It's a colourful and appetising plateful, with its crunchy green mangetouts (blanched in boiling water, eaten almost raw) and pink prawns, part shelled, so that you can eat them with your fingers, picking them up by their tails. "I suggest it's served in a bowl in the middle of the table, so everyone can help themselves," said Loubet.
It is explosive. And the verdict from Rebecca Cripps: "Inspirational. Chinese is their favourite food, and chicken and prawns best of all."
Bruno's five spices: (fresh ginger, fresh chillies, star anise, Szechuan pepper and black peppercorns) include only two of the five spices of the famous Chinese five-spice powder (that is, powdered cassia, fennel seeds, cloves, star anise and Szechuan pepper).
Szechuan pepper: Dried berries of a small Chinese tree, the prickly ash. It is actually known to spice experts as fagara, but because so common in the cooking of Szechuan province, the Szechuan name has now stuck. The berries need to be dry-heated in a frying pan to bring out their flavour, which is hot, tingling and woody.
Star anise: The star-shaped fruit of a Chinese tree. The dried pods contain beautiful, shiny seeds, but these actually have very little flavour. One of the most important ingredients in Chinese cooking, it's used to perfume dishes of duck, chicken and pork. You can always find it in specialist Asian stores.
Ginger: Powdered ginger has been a standby of the British kitchen since medieval times, but it's only in the last few years that fresh ginger has been available. Peeled and finely shredded, it's an essential ingredient (with garlic and spring onions) in a Chinese stir-fry.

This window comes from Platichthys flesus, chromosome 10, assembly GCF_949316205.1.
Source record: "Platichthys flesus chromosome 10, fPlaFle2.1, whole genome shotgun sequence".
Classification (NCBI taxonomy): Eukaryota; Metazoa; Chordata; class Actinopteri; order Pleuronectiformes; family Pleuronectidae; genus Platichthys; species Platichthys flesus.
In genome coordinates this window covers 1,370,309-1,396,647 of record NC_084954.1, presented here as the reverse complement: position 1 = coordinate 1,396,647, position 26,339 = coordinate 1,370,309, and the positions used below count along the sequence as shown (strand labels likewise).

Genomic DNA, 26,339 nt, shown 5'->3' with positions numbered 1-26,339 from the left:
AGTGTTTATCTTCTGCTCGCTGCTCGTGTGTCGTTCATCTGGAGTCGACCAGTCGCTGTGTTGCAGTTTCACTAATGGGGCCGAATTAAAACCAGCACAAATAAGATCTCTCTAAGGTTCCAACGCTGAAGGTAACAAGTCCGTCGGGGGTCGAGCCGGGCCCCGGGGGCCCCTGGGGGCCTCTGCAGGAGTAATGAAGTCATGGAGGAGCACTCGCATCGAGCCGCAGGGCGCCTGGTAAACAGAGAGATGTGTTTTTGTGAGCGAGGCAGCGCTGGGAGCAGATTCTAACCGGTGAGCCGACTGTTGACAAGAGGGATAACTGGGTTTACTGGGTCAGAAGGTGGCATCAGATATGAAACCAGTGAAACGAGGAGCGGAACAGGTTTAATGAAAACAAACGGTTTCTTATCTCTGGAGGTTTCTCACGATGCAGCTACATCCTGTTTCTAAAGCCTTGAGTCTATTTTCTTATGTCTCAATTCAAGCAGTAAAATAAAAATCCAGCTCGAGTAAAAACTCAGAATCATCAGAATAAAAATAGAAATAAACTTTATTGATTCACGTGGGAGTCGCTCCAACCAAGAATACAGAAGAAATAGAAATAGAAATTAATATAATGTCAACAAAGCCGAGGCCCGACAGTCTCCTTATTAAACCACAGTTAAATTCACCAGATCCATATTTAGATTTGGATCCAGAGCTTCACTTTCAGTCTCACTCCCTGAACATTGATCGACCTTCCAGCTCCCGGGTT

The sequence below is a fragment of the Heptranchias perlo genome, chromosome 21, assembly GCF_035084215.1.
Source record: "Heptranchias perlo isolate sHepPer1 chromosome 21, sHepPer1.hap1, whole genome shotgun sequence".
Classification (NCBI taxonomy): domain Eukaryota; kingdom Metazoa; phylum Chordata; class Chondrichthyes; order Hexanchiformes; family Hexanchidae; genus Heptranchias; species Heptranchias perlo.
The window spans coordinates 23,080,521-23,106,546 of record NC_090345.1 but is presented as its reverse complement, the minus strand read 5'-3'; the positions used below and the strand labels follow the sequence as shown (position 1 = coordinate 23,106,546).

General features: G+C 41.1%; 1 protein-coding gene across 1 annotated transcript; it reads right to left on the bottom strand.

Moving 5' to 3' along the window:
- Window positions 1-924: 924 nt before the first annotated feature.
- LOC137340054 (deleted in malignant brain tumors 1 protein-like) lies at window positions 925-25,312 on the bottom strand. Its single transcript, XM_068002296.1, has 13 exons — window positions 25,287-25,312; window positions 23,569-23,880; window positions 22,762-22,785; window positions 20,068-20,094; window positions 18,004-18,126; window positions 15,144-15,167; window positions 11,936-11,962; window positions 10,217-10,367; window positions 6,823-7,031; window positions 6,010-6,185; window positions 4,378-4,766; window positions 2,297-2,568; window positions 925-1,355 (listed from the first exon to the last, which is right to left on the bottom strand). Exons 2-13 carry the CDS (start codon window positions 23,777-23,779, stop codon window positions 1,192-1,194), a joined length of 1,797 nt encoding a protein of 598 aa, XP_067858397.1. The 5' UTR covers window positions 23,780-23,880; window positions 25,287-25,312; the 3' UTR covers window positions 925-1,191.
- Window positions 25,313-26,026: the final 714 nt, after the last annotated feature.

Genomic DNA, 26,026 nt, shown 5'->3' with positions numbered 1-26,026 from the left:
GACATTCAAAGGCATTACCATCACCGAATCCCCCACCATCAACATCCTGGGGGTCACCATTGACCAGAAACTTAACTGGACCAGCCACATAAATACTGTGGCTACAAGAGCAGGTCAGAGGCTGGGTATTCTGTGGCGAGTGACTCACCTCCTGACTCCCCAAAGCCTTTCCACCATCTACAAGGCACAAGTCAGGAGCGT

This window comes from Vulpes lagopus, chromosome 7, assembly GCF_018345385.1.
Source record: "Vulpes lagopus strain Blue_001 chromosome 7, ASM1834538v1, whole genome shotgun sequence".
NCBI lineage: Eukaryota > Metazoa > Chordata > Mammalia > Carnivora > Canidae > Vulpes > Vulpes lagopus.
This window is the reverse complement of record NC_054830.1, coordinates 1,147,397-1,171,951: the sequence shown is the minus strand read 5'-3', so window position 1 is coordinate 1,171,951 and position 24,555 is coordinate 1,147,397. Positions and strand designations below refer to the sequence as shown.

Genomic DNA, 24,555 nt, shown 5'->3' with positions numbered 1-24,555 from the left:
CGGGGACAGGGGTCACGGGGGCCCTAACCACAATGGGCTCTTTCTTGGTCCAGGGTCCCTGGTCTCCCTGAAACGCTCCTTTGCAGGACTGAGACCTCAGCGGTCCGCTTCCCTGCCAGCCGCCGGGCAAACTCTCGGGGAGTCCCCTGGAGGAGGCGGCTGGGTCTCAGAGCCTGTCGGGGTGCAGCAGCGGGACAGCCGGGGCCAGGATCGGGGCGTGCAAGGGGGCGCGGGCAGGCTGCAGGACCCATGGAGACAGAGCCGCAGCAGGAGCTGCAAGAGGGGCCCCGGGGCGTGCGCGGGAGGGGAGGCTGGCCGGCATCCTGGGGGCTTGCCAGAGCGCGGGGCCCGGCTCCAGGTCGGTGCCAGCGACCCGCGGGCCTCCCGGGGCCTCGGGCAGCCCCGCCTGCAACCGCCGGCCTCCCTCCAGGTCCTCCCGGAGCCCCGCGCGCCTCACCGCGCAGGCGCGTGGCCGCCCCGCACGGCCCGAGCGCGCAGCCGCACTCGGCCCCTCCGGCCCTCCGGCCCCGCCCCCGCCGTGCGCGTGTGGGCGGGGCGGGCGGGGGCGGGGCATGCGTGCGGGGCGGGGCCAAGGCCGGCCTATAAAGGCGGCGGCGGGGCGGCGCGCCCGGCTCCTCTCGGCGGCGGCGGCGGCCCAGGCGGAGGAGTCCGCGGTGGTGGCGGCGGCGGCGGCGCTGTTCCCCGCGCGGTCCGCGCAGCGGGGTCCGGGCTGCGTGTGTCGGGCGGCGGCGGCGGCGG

Black peppercorns: The most used of all spices, and once extremely valuable; a peppercorn rent was no mean rent. Black peppercorns have overtaken white in popularity, powdered white pepper now being associated in our memories with staleness. But equally, black peppercorns need to be freshly milled.
Fresh chillies: One of the newest additions to the British table, initially creeping in as the essential ingredient of a salsa, but now being used with great brio in the Asianisation of home cooking, in Chinese and Indian-style dishes. Contrary to frequent claims that the seeds are the hottest part, they are not; but the membranes to which they cling most certainly are. So wash fingers in cold water after cutting chillies.
SPICE GIRLS SPICY STIR-FRY
3 de-boned chicken breasts
250g/9oz tiger (large) prawns, in the shell
1 bunch spring onions
1 bunch asparagus, peeled and cut in 5cm/2in pieces, blanched for 2 minutes in boiling salted water
2 yellow peppers
20 baby corn
4 cloves garlic
50g/2oz fresh ginger
1 tablespoon finely crushed Szechuan pepper (available in any Asian speciality shops)
3 pinches ground star anise
a few ground fresh peppercorns
1 teaspoon fresh red chilli (or depending on your taste!), finely sliced
3 tablespoons dark soy sauce
2 tablespoons honey
juice of half a lemon
1 tablespoon fresh mint, chopped
2 tablespoons fresh coriander, chopped
5 tablespoons sesame oil
Asparagus, baby corn and mangetout should be blanched in boiling salted water - asparagus for two minutes, mangetout and corn for 30 seconds only. Peel the carrots, then shave long strips of carrot with a vegetable peeler (these do not need to be cooked ahead of time). Chop the spring onions (white with a bit of green) into about three pieces. De-seed the bell peppers and slice them into long strips. Cut the chicken into fine strips, chop the garlic finely and slice ginger into julienne strips. Leaving the tail on the prawns, slice the body in half but do not separate.
Heat oil in large frying-pan or wok. Add the chicken strips and cook until white. Add prawns, and toss them with chicken. Add carrots and all the spices and toss. Then add all the other vegetables. Toss for 30 seconds. Add honey, and toss for two to three minutes as everything starts to glaze. Finish with soy sauce and lemon juice. Then add herbs at very end. Serve immediately. !Reuse content